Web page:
Jayshree Seth Outthinkers Podcast

Bridging the Gap: Strategic Innovation Lessons from 3M

Jayshree Seth is a Corporate Scientist at 3M who currently holds 80 patents for a variety of innovations, with several additional pending. She was appointed 3M’s first ever Chief Science Advocate in 2018 and is using her scientific knowledge, technical expertise and professional experience to advance science and communicate the benefits of science and the importance of diversity in STEM fields to drive innovation. She has a MS and PhD in Chemical Engineering from Clarkson University, New York and bachelors of tech in chemical engineering form the prestigious NIIT Trichy in India.

On the Outthinkers Podcast, she dove deep into topics from her books, especially her latest, The Heart of Science, along with the fascinating Fast Company article she co-wrote with Outthinker Networks Thought Leader Advisory Board member, Rita McGrath, titled, A guide for managing innovation: 4 big mistakes technologists wish their business leaders would stop making. Seth has a lifetime of experiencing building bridges between science and business, something 3M is uniquely good at.

Listen to the full episode here.

The Essence of Strategy: A Scientific Approach

Seth shared her definition of strategy, likening it to the scientific method—a systematic approach to solving a problem or understanding a situation. Strategy, at its core, involves observing a situation, raising questions, formulating hypotheses, conducting experiments, and analyzing results to draw conclusions. This iterative process emphasizes the importance of a strategic mindset over outcome orientation. The focus should not be on outcomes but on what needs to be done to achieve those outcomes. Strategy is the scientific approach to get to desired outcomes.

Bridging the Gap: Business Leadership and Technical Expertise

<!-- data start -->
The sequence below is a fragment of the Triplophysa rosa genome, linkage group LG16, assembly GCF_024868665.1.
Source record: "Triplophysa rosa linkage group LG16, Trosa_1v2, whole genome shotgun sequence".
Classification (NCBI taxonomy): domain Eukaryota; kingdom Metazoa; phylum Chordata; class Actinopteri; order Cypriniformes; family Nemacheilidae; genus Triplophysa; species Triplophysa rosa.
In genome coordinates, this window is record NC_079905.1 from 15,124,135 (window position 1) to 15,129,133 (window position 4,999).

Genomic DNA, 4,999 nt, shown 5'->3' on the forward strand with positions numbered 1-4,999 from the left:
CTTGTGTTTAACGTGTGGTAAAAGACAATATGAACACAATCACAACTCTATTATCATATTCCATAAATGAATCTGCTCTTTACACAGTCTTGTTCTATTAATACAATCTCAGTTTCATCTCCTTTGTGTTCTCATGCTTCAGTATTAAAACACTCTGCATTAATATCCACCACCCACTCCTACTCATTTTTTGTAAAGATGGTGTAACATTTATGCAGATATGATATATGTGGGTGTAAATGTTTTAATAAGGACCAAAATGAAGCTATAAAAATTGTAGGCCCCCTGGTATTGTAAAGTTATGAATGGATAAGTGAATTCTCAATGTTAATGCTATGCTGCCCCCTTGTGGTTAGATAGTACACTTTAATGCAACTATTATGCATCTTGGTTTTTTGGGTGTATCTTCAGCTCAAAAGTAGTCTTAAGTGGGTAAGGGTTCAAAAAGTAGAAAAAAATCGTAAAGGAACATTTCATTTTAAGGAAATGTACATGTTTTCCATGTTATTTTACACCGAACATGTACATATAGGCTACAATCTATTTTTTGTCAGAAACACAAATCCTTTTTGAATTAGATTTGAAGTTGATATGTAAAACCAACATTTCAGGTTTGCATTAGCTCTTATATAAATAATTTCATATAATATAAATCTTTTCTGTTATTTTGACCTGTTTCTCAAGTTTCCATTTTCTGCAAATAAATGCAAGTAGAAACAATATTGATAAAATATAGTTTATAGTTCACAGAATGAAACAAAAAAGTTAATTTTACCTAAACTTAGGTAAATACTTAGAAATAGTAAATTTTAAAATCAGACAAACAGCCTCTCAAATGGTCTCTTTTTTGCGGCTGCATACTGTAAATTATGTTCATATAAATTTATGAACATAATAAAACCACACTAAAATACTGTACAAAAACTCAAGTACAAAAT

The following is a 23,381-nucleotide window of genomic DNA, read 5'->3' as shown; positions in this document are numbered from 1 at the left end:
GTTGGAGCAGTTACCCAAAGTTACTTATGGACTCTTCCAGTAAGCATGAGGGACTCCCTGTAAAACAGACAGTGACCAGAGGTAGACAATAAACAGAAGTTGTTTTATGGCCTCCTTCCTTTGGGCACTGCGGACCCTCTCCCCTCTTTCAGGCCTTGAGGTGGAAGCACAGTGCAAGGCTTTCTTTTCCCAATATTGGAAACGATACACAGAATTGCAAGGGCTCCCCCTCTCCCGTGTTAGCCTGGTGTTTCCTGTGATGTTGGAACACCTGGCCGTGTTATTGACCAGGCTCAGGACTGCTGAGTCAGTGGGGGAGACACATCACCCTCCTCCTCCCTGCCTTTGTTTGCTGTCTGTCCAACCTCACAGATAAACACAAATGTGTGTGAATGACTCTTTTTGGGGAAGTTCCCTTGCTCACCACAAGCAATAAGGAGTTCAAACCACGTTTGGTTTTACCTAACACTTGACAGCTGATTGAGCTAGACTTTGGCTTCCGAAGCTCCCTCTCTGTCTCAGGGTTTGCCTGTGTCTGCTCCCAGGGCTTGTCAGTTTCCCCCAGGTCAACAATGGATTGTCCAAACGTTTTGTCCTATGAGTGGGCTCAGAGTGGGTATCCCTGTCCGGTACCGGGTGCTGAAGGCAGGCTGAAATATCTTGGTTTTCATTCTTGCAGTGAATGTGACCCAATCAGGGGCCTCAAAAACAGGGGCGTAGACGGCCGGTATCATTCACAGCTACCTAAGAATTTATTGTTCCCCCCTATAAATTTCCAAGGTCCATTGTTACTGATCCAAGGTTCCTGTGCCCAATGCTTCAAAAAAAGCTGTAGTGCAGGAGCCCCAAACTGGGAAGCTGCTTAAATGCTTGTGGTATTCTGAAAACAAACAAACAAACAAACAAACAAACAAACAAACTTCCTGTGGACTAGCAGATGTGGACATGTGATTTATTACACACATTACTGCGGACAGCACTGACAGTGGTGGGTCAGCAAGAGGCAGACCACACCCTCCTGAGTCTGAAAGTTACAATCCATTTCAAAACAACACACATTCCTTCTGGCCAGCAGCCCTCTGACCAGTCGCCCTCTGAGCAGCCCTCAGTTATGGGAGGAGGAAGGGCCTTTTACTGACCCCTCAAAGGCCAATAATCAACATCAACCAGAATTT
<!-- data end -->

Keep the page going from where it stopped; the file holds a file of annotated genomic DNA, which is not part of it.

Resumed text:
A significant chasm exists between business leadership and technical teams. Left unaddressed, that gap can undermine strategic execution. Seth underscored the importance for business leaders to understand micro-cultures and mindsets within organizations, for example, on their technical and engineering teams.

There is a significant difference between business and technical mindsets. Business leaders are under pressure to make an impact. Failure is discouraged. On the other hand, the technical community is typically much more comfortable with the unknown. Technical teams thrive in environments where experimentation and learning from failure are valued. Failure is an integral part of innovation.

Seth advocates for business leaders to embrace the technical mindset, understanding that failure is not a setback but a step forward in the innovation process.

Managing Innovation: Four Mistakes to Avoid

Drawing from her article, “A guide for managing innovation: 4 big mistakes technologists wish their business leaders would stop making,” co-authored with Rita McGrath, Seth highlighted four critical mistakes business leaders make in their interactions with technical teams and how to avoid them: